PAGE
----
By LEANDRA ROLLE
Tribune Staff Reporter
POLICE Commissioner Paul Rolle said yesterday he did not see the need to send additional manpower to help enforce the two-week lockdown on Grand Bahama, insisting there are more than enough officers on the island to police the COVID-19 measures.
His comments came after it was reported that several police officers on the island had tested positive for the COVID-19 virus. The Tribune also understands that several others are also currently in quarantine.
Asked yesterday how many officers on the island had tested positive for the disease and were in quarantine, the police chief refrained from giving an answer.
“You would have to ask the health people. I don’t know...I ain’t getting into any of that,” he said.
With over 400 officers and police reserves currently on the island, Commissioner Rolle told reporters he did not believe more officers needed to be sent to assist with the enforcing of the COVID-19 measures.
“No, there is no need for that. I have 400 officers in Grand Bahama and 200 reserves. That’s more than sufficient.”
On Tuesday, Prime Minister Dr Hubert Minnis announced a two-week lockdown of the island, which begins today, after more than 60 cases were recorded there since the country re-opened its borders in early July.
All commercial and domestic flights and vessels have also been banned from entering the island except for those carrying essential goods and services.
Yesterday, Commissioner Rolle said he informed the relevant officials on Grand Bahama to ensure that the measures are being adhered to.
“The measures in Grand Bahama to police the lockdown will be the same here in Nassau. I’ve instructed the assistant commissioner and his team to put an operation in place to police the lockdown and to ensure that persons comply with it,” he told reporters.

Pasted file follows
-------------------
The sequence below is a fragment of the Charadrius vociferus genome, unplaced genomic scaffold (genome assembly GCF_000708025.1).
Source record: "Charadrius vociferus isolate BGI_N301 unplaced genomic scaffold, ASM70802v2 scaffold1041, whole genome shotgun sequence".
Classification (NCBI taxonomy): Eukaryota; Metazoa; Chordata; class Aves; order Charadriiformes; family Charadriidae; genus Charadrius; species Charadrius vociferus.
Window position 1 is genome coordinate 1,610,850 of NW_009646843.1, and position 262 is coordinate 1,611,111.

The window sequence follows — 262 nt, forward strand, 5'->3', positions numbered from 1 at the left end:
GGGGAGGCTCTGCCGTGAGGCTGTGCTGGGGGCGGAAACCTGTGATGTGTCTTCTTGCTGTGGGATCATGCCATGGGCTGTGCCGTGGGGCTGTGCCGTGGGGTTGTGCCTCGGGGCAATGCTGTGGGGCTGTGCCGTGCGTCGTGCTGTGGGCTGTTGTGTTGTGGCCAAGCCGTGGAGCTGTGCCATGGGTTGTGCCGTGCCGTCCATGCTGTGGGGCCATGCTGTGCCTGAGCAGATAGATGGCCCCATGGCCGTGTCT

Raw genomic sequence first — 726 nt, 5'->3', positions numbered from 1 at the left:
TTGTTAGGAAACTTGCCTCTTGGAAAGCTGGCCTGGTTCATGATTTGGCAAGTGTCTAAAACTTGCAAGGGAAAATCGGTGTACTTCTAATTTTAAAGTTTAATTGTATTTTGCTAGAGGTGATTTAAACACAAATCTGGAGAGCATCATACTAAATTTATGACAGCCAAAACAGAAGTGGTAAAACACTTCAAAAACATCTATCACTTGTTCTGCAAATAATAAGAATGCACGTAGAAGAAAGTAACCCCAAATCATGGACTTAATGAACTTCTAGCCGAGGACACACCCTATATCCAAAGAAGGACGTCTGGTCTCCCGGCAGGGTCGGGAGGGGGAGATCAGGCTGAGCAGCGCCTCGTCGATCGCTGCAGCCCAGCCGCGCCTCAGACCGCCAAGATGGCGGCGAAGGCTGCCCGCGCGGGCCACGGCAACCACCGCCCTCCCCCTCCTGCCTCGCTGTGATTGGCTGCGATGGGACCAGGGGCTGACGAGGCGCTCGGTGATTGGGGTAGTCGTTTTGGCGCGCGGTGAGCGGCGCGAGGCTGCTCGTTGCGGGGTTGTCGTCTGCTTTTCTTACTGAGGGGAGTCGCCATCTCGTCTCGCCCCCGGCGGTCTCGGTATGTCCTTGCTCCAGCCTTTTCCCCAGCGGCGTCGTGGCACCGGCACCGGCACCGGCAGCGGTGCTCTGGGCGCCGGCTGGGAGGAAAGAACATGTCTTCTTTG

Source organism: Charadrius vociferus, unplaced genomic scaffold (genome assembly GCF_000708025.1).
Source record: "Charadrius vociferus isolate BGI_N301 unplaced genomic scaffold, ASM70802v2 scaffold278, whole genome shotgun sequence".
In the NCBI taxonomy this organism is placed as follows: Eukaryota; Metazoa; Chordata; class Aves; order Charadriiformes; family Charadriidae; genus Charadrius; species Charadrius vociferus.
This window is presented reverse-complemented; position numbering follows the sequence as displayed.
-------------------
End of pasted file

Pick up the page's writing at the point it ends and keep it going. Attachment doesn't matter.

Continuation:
According to the police chief, over 1,000 people have been arrested for curfew violations since the prime minister’s COVID-19 orders were implemented in March.
He said: “There (were) 1,099 breaches of the emergency orders itself and another 500 but overall it’s like 1,500 persons or matters that we dealt with so there were 1,070 breaches to the emergency curfew orders and 440 breaches to the other sections of the COVID-19 emergency orders during that period.”
The police chief said while a majority of Bahamians “have been cooperative” with most restrictions, officials have noticed more people not adhering to the social distancing guidelines.
During the crisis, there have been heightened calls for police to use their discretion when enforcing the COVID-19 orders.
Since the emergency orders were implemented in March, a number of homeless people have been convicted of violating the COVID-19 curfew. Some residents have also complained about police stopping them in their cars and telling them to wear their masks, contrary to the prime’s minster orders.
Asked about the issue yesterday, the police chief said the situations like those could be a “miscommunication”.
He said: “I sent out guidance to the officers that if you are in public, you should be wearing your masks. If you are in your cars driving by yourself, I don’t see the need to wear your masks but when I step out and if that happens just bring it to our attention and we will address it. It could be a miscommunication.”
He was also firm that police will not stop doing their duties to uphold the law.
“The commissioner of police is answerable to the law and if the law says that curfew starts at 8 o’clock then that’s 8 o’clock. However, we do have a little bit of discretion that we can exercise,” he noted.
“And that discretion comes with if when you stop an individual and the individual is going to give you an explanation. Well, then you have to determine whether you’re going to accept that explanation or not.
“The officers, we’ve been very co-operative in understanding members of the public but there will always be those who criticise (because) they didn’t get it their way. But I’m satisfied that the RBPF did an excellent job.”